El Niño is here — how bad will it be?

El Niño is here — how bad will it be?

Floods are more likely in some regions during an El Niño phase.Credit: Elias Agustin/EPA/Shutterstock

Hot on the heels of a three-year La Niña global weather pattern, the planet seems to be headed into what could be a strong El Niño event with worldwide consequences.

This El Niño might turn out to be a moderate one. But some scientists fear it could be powerful, and meteorologists and emergency-preparedness officials are bracing for potential floods and droughts, and the possibility that planetary temperatures could reach record highs. The World Health Organization has warned that the new El Niño could stoke the spread of mosquito-borne diseases such as Zika and chikungunya. Already an El Niño pattern of warm ocean waters has been implicated in Peru’s severe outbreak of the viral disease dengue.

Creeping warmth

During an El Niño event, which repeats around every two to seven years, trade winds slacken above the tropical Pacific Ocean, allowing warmer waters to travel east across the equatorial Pacific.

The US National Oceanographic and Atmospheric Administration (NOAA) declared on 8 June that an El Niño had arrived and was expected to strengthen gradually in the coming months. Other meteorological agencies have not yet officially declared an El Niño, because they rely on different indices to define its start — but many have said it should soon get under way. Australia’s Bureau of Meteorology, for instance, issued an alert on 6 June that El Niño is likely to develop.

El Niño conditions arose just a few months after its opposite pattern, La Niña, waned in the early months of 2023. “It was a quick transition,” says Emily Becker, a climate scientist at the University of Miami in Florida. “But this is not uncommon when La Niña is followed by El Niño.” That La Niña lasted for a rare three years.

So far the nascent El Niño seems on track to be a moderate to strong event, on the basis of how much warming has been observed in the waters of the east-central tropical Pacific. “I think this one is going to be pretty big,” says Mickey Glantz, a social scientist at the University of Colorado Boulder who studies the impacts of El Niño.

El Niño warms some regions of the planet more than usual. That means that the growing El Niño, if it becomes severe enough, could also help to push global temperatures to record or near-record highs in 2024. The hottest year on record was 2016, thanks in part to a powerful El Niño.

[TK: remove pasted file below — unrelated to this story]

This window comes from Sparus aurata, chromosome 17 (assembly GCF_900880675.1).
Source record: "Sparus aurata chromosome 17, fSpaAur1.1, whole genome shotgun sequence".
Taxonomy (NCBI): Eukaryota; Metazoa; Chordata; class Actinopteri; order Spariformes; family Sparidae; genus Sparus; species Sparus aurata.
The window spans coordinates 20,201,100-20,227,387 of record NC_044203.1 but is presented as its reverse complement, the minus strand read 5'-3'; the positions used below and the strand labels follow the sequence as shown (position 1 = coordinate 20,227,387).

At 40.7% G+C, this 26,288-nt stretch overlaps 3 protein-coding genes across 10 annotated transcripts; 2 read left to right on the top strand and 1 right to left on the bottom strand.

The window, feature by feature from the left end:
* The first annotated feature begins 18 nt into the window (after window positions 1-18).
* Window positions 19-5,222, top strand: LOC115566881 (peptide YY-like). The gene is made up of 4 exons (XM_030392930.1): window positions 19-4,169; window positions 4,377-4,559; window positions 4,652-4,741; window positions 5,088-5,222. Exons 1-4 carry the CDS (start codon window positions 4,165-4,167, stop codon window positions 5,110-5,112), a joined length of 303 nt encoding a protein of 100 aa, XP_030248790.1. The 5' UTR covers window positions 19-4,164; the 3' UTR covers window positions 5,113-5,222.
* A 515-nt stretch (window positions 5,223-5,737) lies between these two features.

Drought here, flooding there

Meanwhile, officials are preparing for a range of impacts, including drought in Australia and parts of southeast Asia, plus increased rainfall in regions such as the Horn of Africa and Central Asia. Heavy rains can flood farmland, reducing production, whereas drought causes crops to suffer. In Indonesia, which is likely to experience drier conditions than normal, the government recently signed an agreement with India to be able to import rice in an emergency.

Even in its infancy, this El Niño is affecting human health. El Niño-like conditions off the coasts of Peru and Ecuador brought torrential rains to the region earlier this year. The resulting floods, combined with rains from a tropical cyclone in March, allowed more mosquitoes to breed and transmit viral diseases including dengue. In Peru, more than 150 people have died in this year’s dengue outbreak.

That’s not all because of El Niño: many factors, including lack of mosquito control, can affect the magnitude of an outbreak. “It’s not just about that one health problem,” says Ivan Ramírez, a geographer at the University of Colorado Denver. “It’s that that one health problem is part of a broader context.” Multiple infectious-disease outbreaks can combine with recurrent hazards from El Niño to create a complex situation for public-health experts to manage, he says.

Assaf Anyamba, a geographer at Oak Ridge National Laboratory in Tennessee, has his eye this year on cases of diseases such as dengue and chikungunya in southeast Asia, where El Niño’s impacts can be particularly strong. He is also watching eastern Africa, where El Niños are associated with outbreaks of Rift Valley fever and other disease. During the last big El Niño, in 2015–16, Anyamba and his colleagues chronicled disease outbreaks around the globe in areas that were most affected by it1. “The whole idea is that El Niño amplifies or depresses conditions in different locations,” he says.

All of these impacts are playing out against the backdrop of a warming planet. “Whether or not this El Niño is a strong one, a warmer atmosphere can exacerbate many of the effects,” says Nandini Ramesh, a climate scientist at the Australia national research organization CSIRO in Sydney. “Heatwaves, wildfires or tropical cyclones, for example, are all more intense and damaging in a warming world.”

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